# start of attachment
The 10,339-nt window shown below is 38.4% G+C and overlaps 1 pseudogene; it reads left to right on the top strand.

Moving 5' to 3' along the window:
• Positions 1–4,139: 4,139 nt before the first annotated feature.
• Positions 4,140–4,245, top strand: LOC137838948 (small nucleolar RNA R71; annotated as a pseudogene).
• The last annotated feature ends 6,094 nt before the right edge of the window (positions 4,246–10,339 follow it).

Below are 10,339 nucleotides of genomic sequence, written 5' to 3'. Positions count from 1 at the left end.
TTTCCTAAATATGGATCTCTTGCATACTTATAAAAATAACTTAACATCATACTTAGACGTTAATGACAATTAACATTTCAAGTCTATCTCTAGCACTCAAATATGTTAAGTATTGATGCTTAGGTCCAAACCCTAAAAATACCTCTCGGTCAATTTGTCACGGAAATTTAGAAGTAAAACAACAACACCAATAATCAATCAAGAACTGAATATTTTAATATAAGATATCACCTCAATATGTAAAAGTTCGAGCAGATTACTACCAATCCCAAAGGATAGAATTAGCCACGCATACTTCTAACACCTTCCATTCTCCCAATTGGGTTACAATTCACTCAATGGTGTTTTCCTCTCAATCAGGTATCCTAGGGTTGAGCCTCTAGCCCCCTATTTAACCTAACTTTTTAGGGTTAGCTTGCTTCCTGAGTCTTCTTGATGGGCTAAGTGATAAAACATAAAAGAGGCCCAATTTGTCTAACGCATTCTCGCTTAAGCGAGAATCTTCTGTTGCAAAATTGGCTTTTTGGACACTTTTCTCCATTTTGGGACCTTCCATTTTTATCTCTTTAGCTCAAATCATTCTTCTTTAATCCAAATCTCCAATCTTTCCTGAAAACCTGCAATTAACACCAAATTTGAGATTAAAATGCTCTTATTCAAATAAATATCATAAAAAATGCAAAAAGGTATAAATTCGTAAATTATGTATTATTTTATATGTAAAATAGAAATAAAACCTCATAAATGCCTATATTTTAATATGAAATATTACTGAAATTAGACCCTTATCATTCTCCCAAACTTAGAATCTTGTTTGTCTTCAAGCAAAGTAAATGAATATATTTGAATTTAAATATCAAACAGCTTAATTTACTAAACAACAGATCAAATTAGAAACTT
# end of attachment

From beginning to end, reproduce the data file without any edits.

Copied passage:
The 10,339-nt window shown below is 38.4% G+C and overlaps 1 pseudogene; it reads left to right on the top strand.

Moving 5' to 3' along the window:
• Positions 1–4,139: 4,139 nt before the first annotated feature.
• Positions 4,140–4,245, top strand: LOC137838948 (small nucleolar RNA R71; annotated as a pseudogene).
• The last annotated feature ends 6,094 nt before the right edge of the window (positions 4,246–10,339 follow it).

Below are 10,339 nucleotides of genomic sequence, written 5' to 3'. Positions count from 1 at the left end.
TTTCCTAAATATGGATCTCTTGCATACTTATAAAAATAACTTAACATCATACTTAGACGTTAATGACAATTAACATTTCAAGTCTATCTCTAGCACTCAAATATGTTAAGTATTGATGCTTAGGTCCAAACCCTAAAAATACCTCTCGGTCAATTTGTCACGGAAATTTAGAAGTAAAACAACAACACCAATAATCAATCAAGAACTGAATATTTTAATATAAGATATCACCTCAATATGTAAAAGTTCGAGCAGATTACTACCAATCCCAAAGGATAGAATTAGCCACGCATACTTCTAACACCTTCCATTCTCCCAATTGGGTTACAATTCACTCAATGGTGTTTTCCTCTCAATCAGGTATCCTAGGGTTGAGCCTCTAGCCCCCTATTTAACCTAACTTTTTAGGGTTAGCTTGCTTCCTGAGTCTTCTTGATGGGCTAAGTGATAAAACATAAAAGAGGCCCAATTTGTCTAACGCATTCTCGCTTAAGCGAGAATCTTCTGTTGCAAAATTGGCTTTTTGGACACTTTTCTCCATTTTGGGACCTTCCATTTTTATCTCTTTAGCTCAAATCATTCTTCTTTAATCCAAATCTCCAATCTTTCCTGAAAACCTGCAATTAACACCAAATTTGAGATTAAAATGCTCTTATTCAAATAAATATCATAAAAAATGCAAAAAGGTATAAATTCGTAAATTATGTATTATTTTATATGTAAAATAGAAATAAAACCTCATAAATGCCTATATTTTAATATGAAATATTACTGAAATTAGACCCTTATCATTCTCCCAAACTTAGAATCTTGTTTGTCTTCAAGCAAAGTAAATGAATATATTTGAATTTAAATATCAAACAGCTTAATTTACTAAACAACAGATCAAATTAGAAACTT